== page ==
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Fraser
2007-Jan-04, 01:54 AM
Consider this for a moment. NASA's Mars Exploration rovers are nearing their third anniversary of crawling around the surface of Mars. Spirit arrived on January 3rd, 2004, and Opportunity showed up 21 days later. ...

Read the full blog entry (http://www.universetoday.com/2007/01/03/mars-rovers-learn-some-new-tricks/)

John Mendenhall
2007-Jan-04, 06:40 PM
This is an interesting approach. In designing future remote vehicles, considering the enormous amounts of data storage and processing available now, it might be a good idea to allow for major re-programming over the life of the vehicle. Because of the design lead times of 10 years or so, this was a problem on the early robotic explorers, Pioneer, Voyagers, etc.; by the time they were launched, they were badly outdated. And there was no easy way to update, their computer systems were limited.

Remember. that desktop that you have in front of you is probably as good as the first generation Crays. And keep in mind the critical date;the computer designers estimate that by 2015 the average desktop will be as smart (whatever that is) as the average human. Won't that be nice to send to Mars? Will it be the first Martian?

01101001
2007-Jan-04, 07:37 PM
And keep in mind the critical date;the computer designers estimate that by 2015 the average desktop will be as smart (whatever that is) as the average human. Won't that be nice to send to Mars?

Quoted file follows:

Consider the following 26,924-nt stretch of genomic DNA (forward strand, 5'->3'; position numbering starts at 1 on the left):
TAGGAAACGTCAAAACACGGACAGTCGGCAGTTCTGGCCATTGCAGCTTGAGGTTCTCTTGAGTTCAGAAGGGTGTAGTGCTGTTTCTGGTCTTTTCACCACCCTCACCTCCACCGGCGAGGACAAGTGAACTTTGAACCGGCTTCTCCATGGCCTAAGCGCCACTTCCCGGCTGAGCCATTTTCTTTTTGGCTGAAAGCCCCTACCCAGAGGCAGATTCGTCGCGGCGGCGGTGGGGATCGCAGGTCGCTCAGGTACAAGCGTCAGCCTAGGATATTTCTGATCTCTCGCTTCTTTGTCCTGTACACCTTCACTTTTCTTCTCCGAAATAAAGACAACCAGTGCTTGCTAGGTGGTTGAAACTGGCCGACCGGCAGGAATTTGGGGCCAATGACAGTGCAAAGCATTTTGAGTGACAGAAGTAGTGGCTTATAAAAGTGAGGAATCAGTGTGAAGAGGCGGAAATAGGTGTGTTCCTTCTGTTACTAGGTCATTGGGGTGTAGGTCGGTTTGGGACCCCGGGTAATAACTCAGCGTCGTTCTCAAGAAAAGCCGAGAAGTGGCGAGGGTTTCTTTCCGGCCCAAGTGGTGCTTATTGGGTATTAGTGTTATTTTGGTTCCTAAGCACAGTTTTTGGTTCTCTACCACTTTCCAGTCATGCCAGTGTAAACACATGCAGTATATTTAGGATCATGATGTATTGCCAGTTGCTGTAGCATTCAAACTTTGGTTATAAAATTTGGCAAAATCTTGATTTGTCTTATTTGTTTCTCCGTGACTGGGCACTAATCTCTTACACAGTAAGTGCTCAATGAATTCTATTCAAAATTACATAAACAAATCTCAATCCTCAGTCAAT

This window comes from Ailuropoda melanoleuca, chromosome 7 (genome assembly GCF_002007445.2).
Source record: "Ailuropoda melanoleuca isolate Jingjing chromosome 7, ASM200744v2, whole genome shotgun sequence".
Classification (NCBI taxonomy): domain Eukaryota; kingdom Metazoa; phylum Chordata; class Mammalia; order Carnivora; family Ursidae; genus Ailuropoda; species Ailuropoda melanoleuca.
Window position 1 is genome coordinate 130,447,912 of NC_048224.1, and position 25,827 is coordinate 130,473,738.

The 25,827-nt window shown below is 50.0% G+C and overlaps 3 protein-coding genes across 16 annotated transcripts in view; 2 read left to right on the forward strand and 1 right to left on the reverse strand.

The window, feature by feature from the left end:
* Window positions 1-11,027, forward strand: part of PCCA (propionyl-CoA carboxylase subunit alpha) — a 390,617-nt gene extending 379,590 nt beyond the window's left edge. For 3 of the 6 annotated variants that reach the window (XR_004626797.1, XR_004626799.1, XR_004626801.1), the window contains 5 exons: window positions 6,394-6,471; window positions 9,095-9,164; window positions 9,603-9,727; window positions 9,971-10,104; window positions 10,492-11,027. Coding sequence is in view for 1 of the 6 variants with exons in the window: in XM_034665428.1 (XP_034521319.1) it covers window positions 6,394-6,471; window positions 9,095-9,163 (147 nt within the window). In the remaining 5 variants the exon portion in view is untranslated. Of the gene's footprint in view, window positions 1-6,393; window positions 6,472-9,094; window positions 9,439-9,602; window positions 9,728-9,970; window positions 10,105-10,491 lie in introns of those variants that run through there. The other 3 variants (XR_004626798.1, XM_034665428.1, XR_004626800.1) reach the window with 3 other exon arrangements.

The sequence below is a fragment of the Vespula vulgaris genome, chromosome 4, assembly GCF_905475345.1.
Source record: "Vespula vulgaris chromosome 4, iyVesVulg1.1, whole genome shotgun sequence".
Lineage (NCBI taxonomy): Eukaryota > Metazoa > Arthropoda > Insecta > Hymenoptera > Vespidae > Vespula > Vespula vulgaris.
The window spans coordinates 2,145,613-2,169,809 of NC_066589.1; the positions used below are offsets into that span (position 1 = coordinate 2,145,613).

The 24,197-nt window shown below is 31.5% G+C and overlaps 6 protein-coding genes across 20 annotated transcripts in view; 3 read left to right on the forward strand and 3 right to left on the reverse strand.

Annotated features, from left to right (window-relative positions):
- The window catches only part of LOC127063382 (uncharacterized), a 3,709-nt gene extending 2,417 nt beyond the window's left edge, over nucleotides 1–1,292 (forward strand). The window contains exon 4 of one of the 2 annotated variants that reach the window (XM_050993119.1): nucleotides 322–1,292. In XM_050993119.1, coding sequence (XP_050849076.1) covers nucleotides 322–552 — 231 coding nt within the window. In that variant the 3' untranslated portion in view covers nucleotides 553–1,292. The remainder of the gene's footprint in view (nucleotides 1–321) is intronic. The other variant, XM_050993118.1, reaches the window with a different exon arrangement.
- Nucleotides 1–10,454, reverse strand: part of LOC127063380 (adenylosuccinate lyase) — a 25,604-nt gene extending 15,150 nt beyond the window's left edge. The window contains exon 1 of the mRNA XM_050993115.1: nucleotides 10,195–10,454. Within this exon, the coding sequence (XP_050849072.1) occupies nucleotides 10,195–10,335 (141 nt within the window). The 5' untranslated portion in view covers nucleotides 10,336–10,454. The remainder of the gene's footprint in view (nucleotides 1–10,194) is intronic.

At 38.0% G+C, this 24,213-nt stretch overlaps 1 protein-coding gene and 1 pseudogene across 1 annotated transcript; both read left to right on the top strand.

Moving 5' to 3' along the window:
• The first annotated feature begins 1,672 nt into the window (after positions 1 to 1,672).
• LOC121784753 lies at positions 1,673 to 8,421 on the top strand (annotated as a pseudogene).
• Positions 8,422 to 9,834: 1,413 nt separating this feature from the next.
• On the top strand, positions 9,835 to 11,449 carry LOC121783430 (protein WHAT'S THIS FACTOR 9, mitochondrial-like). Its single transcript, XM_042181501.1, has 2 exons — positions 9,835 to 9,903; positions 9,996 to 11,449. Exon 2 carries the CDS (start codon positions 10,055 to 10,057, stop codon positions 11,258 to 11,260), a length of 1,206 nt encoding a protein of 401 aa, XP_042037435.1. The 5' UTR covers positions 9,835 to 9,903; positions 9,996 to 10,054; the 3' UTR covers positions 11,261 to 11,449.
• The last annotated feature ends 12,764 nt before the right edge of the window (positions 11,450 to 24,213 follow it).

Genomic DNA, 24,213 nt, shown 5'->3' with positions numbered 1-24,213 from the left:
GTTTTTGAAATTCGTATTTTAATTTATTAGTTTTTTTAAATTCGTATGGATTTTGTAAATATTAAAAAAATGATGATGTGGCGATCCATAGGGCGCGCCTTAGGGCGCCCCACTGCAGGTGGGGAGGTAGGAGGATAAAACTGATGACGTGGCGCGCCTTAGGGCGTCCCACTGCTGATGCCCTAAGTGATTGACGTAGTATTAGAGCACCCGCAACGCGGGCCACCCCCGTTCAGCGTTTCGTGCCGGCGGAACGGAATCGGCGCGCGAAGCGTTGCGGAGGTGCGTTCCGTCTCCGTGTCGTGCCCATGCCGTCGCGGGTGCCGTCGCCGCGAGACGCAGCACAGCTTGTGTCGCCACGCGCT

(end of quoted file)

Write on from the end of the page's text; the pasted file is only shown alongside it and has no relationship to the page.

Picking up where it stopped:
Which of course will happen well after the 2015 human-level smarts (of which I'm skeptical).

Space.com: Thinking on Mars (http://www.space.com/businesstechnology/mer_computer_040128.html)


[Mars Exploration Rovers'] RAD6000 microprocessors are radiation-hardened versions of the PowerPC chips that powered Macintosh computers in the early 1990s, with 128 megabytes of random access memory (RAM) and capable of carrying out about 20 million instructions per second. A critical feature of the spaceworthy chips -- developed jointly by BAE systems, JPL and the Air Force Research Laboratory -- is the radiation shielding, which uses a series of resistors and capacitors to ground harmful radiation before it can damage onboard electronics.

Association for Computing Machinery: A Conversation with [OS Dude] Mike Deliman (http://www.acmqueue.org/modules.php?name=Content&pa=showpage&pid=227&page=2) (page 2)


MD Hardening a spacecraft is much easier than hardening a processor. The steps to harden a processor can take years, and it requires testing and reworking, iterated several times to create a processor that is both radiation-hardened and functional. This is a costly and time-consuming process. These are the reasons why rad-hard processors are so far behind consumer-grade processors. For instance, the current [October 2004] state-of-the-art rad-hard processor is a PPC750-based chip that runs at 130 megahertz, whereas you can buy consumer-grade PPC750s that run at well over 1,000 megahertz.

ToSeek
2007-Jan-04, 09:38 PM
I remember people wondering why they were installing a 386-based computer in Hubble some years ago at a time when the Pentium was state-of-the-art.

John Mendenhall
2007-Jan-05, 05:24 PM
Interesting about the radiation hardening. As a computer professional, I can assure you that you get some strange looks when you tell people that an infallible computer cannot be built, because eventually a cosmic ray will arrive with enough energy to flip a critical bit, and then it's crash time.